Many types of worship have been practised in Cheshire, in accordance with the diverse civilisations inhabiting its territory overtime. Druid temples have been found, as well as Roman temples (among them the one built in Chester to the goddess Minerva, referred to as Minerva's Shrine). Early Christian churches were constructed during the 7th Century, one attested at Eccleston. The most visited however remains Chester Cathedral, built as far back as on 660 the site of former pagan temples, its overall history spanning over approximately two millennia.

Cheshire is home to some of the oldest and best preserved cathedrals in the country, some of the oldest dating back more than a thousand years. A number of epochal churches are currently listed as protected buildings due to their historical importance. St Mary, located in the village of Thornton-le-Moors, was first constructed during the 14th Century, still preserving parts of its original structure, whereas others were added or renovated overtime. Also, Christ Church in Macclesfield, built between 1775 and 1776, was among the few constructions in the area pioneering the use of cast iron columns.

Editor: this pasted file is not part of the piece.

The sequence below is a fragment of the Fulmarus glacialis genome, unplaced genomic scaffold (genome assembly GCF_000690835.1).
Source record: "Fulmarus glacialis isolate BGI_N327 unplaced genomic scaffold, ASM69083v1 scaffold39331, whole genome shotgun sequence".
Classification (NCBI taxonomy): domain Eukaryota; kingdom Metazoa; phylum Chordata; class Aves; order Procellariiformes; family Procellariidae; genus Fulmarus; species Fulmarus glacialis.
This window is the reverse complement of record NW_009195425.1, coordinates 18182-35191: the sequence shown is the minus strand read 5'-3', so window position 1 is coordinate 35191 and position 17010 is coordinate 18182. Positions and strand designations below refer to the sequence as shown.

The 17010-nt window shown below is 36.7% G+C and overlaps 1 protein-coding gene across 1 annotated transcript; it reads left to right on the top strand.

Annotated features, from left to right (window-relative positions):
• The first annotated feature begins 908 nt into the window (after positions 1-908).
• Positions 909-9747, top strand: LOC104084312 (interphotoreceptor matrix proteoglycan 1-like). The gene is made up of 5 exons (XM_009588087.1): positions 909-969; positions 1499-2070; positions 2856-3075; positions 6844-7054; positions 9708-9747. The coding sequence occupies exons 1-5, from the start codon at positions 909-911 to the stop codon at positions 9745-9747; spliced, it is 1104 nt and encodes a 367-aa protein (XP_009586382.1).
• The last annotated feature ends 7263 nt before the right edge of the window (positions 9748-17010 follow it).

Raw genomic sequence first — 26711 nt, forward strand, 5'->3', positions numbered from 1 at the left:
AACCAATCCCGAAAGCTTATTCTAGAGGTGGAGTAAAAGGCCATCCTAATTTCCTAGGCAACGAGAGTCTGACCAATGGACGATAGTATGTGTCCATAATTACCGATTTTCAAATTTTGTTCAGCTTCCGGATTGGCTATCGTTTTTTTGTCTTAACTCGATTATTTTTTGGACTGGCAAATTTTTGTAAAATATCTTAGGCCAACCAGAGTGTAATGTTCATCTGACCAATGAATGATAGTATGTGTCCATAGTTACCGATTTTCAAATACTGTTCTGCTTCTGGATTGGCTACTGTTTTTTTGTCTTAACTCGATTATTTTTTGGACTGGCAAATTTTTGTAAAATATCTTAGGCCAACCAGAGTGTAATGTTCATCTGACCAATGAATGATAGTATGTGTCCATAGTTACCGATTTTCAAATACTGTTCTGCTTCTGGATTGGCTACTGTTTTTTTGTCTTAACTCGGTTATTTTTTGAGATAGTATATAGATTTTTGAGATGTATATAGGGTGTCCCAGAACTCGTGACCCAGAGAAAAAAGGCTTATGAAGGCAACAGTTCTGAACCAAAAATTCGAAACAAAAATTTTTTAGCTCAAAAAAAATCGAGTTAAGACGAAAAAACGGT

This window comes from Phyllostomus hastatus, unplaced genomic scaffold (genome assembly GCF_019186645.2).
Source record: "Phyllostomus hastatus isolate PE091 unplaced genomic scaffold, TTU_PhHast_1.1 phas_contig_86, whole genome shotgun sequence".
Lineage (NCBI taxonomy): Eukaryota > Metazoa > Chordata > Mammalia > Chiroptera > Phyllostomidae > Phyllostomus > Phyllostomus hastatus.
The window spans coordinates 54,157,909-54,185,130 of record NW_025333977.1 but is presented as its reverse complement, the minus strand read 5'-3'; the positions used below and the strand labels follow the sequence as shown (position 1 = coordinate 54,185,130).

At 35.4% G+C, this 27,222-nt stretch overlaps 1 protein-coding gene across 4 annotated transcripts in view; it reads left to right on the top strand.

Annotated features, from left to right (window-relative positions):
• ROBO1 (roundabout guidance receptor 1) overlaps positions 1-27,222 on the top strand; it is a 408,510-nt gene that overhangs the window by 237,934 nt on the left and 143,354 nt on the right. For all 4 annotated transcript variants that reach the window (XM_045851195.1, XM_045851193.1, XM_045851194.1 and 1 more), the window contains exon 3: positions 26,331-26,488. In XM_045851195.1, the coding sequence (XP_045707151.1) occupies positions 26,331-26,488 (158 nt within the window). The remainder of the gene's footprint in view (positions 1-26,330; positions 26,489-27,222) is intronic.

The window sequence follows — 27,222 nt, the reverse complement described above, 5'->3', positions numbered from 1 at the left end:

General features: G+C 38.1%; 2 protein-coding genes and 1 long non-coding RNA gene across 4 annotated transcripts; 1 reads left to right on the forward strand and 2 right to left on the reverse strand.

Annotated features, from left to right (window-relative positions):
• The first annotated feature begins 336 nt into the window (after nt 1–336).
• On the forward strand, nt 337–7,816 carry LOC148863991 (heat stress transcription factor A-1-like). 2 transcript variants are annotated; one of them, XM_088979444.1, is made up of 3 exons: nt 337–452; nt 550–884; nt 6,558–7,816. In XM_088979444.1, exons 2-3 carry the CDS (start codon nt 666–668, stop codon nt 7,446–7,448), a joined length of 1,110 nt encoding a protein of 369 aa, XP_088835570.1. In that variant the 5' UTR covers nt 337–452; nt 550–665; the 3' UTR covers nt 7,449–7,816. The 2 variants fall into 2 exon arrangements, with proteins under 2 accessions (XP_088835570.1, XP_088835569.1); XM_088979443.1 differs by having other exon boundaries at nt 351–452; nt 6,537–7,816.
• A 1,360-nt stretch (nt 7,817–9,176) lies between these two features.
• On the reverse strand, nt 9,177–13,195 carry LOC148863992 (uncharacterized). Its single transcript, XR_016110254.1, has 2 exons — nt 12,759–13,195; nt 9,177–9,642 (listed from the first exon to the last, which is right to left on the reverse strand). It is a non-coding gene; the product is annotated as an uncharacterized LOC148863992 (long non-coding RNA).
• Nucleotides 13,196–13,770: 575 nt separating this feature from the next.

Another church which stands out due to its age and architecture is St Oswald in the village of Lower Peover, built during the 13th Century, which appears to be the oldest aisled church constructed from timber in England. Besides churches which are still in use, there are quite a few edifices formerly used for worshiping, which are now redundant, have been turned into educational centres or serve other purposes.

Today, the primary religion in Cheshire remains Christianity, an average of 80 per cent of inhabitants stating their allegiance to this faith. There are also small Buddhist and Jewish communities, whereas Muslims make up an average of 0.5 per cent of inhabitants in larger cities such as Chester, Macclesfield and Warrington.